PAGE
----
Time to Grow’s Samantha Woods Talks Urban Farming!
Today we’re interviewing the lovely Samantha Woods, a part of the Grassroots Pantry team who also works for a new urban farming social enterprise called Time to Grow Urban Farming! This Saturday, Grassroots Pantry and Time to Grow are hosting an urban farming/gardening workshop on the Grassroots Pantry rooftop garden (221 Queens Rd. West, Sai Ying Pun) from 3pm to 5pm. The cost is $50 per adult and $25 per child, and includes a seedling for each participant. Please call 2873 3353 or email email@example.com to RSVP. Our thanks to Sam for her help at the restaurant, and for her wonderful work with Time to Grow!!
Hi Sam! Tell us about yourself!
I am a Hong Kong-er at heart and have spent most of my life in this vibrant city! After graduating with degree in Natural Sciences from Durham University (UK), my search for a sustainability-related job took me to Beijing, where I worked for an environmental NGO and then a boutique travel company. At that time, opportunities in the ‘green’ space here in Hong Kong were few and far between, but now, six years down the road, it’s exciting to see that the environment is becoming an increasing priority for HK people. I recently moved home and am eager to contribute to this movement towards a more sustainable Hong Kong. In addition to working at GP, I am also helping to set up a social enterprise called Time To Grow.
We’re so happy that people are more aware and excited about sustainability too, and that you’re helping to push the urban farming movement forward here in HK. Can you tell us more about Time to Grow?
Time To Grow (TTG) is a social enterprise that aims to improve access to safe, healthy, organic food produced in Hong Kong by: (1) setting up bespoke urban farms for individuals, businesses & schools; and (2) educating and engaging communities in the fun of growing.
TTG was founded by people from a range of different backgrounds – from design, to engineering, to social work, and of course farming – but we are united by our passion for organic food and sustainable living.
Great! And what can you tell us about the state of urban farming in HK? Why is this something that should be important to all of us?
The concept of urban farming is not new; in the West, it is a popular way to produce food that is free of chemicals, closer to the consumers (thereby reducing the carbon footprint) and making better use of otherwise empty spaces. In developing countries such as Brazil and Mexico, it also helps to feed rapidly growing populations.
Hong Kong produces almost none of its own food, and relies, in large part, on Mainland China (Guangdong Province in particular) for fresh fruit, vegetables and meat. As a result of recent food safety issues, HK people are increasingly concerned about where their food comes from, and whether it is safe to feed their families. This has led to a growing interest in organic food, local food and urban farming.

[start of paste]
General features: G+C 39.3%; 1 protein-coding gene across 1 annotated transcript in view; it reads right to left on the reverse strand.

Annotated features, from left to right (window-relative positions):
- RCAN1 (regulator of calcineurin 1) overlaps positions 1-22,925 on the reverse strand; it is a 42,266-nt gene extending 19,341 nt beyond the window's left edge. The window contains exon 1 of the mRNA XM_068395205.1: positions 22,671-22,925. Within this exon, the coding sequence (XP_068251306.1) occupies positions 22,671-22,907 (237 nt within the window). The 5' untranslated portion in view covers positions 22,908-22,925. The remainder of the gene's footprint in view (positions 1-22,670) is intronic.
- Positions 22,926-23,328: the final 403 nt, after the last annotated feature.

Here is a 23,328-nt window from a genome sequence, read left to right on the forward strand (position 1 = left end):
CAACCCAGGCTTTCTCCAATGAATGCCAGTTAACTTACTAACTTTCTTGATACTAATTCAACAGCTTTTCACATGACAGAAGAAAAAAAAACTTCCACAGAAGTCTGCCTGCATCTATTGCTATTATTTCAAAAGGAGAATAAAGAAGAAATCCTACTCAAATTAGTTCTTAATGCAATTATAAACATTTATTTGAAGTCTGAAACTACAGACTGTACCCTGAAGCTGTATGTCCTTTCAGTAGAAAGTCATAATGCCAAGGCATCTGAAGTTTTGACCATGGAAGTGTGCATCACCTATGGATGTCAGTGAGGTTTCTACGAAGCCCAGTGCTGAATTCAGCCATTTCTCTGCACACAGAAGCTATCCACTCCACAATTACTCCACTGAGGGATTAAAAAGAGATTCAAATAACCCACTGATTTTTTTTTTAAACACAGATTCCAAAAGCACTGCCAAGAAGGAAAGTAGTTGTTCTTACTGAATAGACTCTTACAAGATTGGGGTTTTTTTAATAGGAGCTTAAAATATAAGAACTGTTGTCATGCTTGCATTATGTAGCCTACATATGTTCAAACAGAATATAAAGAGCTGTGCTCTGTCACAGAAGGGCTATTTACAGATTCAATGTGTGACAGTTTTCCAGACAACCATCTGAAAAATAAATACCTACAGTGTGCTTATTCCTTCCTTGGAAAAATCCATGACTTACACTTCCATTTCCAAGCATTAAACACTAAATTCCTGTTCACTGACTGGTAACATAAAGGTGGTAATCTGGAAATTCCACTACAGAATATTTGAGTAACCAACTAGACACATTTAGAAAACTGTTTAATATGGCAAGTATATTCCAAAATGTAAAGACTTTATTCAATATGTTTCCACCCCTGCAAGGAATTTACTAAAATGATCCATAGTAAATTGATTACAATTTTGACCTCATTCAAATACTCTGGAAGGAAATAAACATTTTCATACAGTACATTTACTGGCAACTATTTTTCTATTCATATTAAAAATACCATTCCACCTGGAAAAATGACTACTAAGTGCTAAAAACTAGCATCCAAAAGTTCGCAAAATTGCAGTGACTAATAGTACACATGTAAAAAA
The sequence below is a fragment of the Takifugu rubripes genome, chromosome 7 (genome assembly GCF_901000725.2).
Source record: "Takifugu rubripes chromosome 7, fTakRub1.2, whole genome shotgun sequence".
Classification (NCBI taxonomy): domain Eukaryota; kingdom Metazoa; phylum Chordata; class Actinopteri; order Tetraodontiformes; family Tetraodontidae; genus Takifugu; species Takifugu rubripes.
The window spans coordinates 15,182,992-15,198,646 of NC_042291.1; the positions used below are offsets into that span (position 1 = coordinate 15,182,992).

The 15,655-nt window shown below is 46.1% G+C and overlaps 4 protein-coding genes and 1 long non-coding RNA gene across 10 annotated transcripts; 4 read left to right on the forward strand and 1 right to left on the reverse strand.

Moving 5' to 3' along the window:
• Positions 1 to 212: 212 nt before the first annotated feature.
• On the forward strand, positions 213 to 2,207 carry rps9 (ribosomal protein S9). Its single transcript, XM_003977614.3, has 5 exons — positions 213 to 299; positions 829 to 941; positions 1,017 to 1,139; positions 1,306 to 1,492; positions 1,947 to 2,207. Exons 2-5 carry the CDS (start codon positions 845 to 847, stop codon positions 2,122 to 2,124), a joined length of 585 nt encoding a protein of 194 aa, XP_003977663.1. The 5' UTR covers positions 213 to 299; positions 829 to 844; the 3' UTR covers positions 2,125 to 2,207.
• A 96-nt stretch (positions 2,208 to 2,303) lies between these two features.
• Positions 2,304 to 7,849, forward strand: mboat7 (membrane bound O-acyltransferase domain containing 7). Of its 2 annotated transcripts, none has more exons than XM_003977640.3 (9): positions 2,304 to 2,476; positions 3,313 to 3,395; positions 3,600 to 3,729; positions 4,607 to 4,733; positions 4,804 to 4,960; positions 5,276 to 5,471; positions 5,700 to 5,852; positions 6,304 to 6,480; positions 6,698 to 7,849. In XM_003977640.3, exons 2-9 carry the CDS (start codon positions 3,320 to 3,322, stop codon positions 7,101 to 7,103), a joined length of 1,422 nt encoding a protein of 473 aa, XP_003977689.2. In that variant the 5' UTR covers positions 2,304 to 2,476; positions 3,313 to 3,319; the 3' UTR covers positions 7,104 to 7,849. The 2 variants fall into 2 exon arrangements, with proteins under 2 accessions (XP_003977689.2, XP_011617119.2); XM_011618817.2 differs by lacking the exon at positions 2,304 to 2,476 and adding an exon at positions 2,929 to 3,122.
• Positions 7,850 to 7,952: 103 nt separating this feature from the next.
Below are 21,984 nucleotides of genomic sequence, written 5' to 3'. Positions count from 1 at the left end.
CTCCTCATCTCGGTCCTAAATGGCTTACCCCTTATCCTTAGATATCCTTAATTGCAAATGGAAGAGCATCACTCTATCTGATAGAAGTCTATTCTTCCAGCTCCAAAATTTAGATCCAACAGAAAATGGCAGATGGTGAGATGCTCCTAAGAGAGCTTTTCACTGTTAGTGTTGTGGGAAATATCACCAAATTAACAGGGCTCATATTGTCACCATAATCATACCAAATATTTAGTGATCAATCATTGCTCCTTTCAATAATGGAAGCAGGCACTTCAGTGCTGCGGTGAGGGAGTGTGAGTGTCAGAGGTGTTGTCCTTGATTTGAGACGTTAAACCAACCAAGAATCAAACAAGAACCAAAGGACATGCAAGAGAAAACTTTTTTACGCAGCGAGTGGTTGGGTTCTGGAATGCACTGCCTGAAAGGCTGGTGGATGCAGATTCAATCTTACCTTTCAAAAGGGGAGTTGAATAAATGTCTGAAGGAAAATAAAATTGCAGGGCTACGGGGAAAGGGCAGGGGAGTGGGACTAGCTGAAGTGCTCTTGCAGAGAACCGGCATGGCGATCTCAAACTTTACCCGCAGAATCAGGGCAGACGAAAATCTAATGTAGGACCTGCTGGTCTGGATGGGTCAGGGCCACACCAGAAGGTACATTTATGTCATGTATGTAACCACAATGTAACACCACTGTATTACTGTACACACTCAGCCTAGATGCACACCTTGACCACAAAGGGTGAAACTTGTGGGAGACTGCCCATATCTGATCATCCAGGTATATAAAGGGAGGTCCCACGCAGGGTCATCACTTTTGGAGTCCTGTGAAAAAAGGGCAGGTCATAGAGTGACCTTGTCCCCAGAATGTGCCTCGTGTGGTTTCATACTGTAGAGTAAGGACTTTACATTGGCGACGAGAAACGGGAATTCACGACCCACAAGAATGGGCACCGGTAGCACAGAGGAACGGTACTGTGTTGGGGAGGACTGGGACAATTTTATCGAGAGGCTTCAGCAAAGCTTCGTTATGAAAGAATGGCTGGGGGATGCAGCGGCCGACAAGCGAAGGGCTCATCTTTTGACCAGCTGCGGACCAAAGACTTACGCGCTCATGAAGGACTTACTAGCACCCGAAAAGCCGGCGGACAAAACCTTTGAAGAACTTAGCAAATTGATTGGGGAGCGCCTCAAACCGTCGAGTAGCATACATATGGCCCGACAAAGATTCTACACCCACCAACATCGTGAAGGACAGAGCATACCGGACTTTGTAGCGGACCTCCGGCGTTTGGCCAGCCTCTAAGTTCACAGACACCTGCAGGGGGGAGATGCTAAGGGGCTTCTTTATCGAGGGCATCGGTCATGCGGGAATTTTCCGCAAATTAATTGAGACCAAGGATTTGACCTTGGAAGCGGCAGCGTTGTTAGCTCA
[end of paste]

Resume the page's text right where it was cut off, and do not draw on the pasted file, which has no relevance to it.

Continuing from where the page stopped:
Hong Kong also produces 3000 tonnes of food waste every day! Most of this goes into landfills. I think urban farming will help consumers understand how food is produced, so that we can appreciate just how much time, effort and resources go into producing each item. I’m as guilty as the next person of just throwing away a bruised or blackened banana, for example, but now, when I think about the effort the farmer made to grow it, the months spent, the fossil fuels burnt to fly it over from the Philippines, the plastic packaging wrapped around it…I might reconsider and make it into a banana bread, or a smoothie, or just not buy so many next time.
I think one of the main hurdles we’ve had to overcome is the prevalent mindset that Hong Kong is short of space, and that it’s impossible for ordinary people to grow anything at home…the general response is ‘it’s a nice idea, but not applicable to Hong Kong.’ I disagree. I live in a tiny flat in an old building in Wan Chai surrounded by other buildings. I don’t have a rooftop, balcony or even much of a window ledge (about 5cm), but I am still growing chillies, beetroot, salad veggies, strawberries and herbs! When I walk around Hong Kong now, I am always noticing unused public space that could be fit for growing.
Such important truths to impress upon people - that we need to be aware of and be responsible for producing our own food, and that almost any space can be used to grow fresh produce! How were you introduced to GP and what made you want to work here?
I read about GP in a magazine article. Sustainability and scrumptious home-made food – I just had to get involved. Think there had even been a mention of a roof garden in there…haha. Luckily, you were hiring.
We’re so happy you joined us. If you would, tell us a little about your experience of working here!
GP is a great place to work. It’s cosy and off the beaten track, so it takes a bit of effort to get there – the people who make it, are generally curious eaters, vegetarians or eco-conscious, and all very excited to be trying something new. Many even become regulars – a testament to Peggy’s cooking!
Last week we met a Japanese couple who were visiting Hong Kong. Their daughter works for an airline, so they were based out in Tung Chung. But they had read about GP on a Japanese blog and despite speaking little English (and no Cantonese), they made it all the way to Sai Ying Pun armed with their ipads and photos of the recommended dishes. I was super impressed!
Lovely! We’re so lucky to have so much support and love from the community, and to have guests who really care about the quality of their food and its ingredients. What’s your favorite dish on the menu?
I’m working my way through the menu, but so far I like the dal and the blueberry cheesecake. Mmm…!
Yum! Good choices. Thanks so much, Sam! We can’t wait to learn more about growing our own food at the Saturday’s Time to Grow workshop!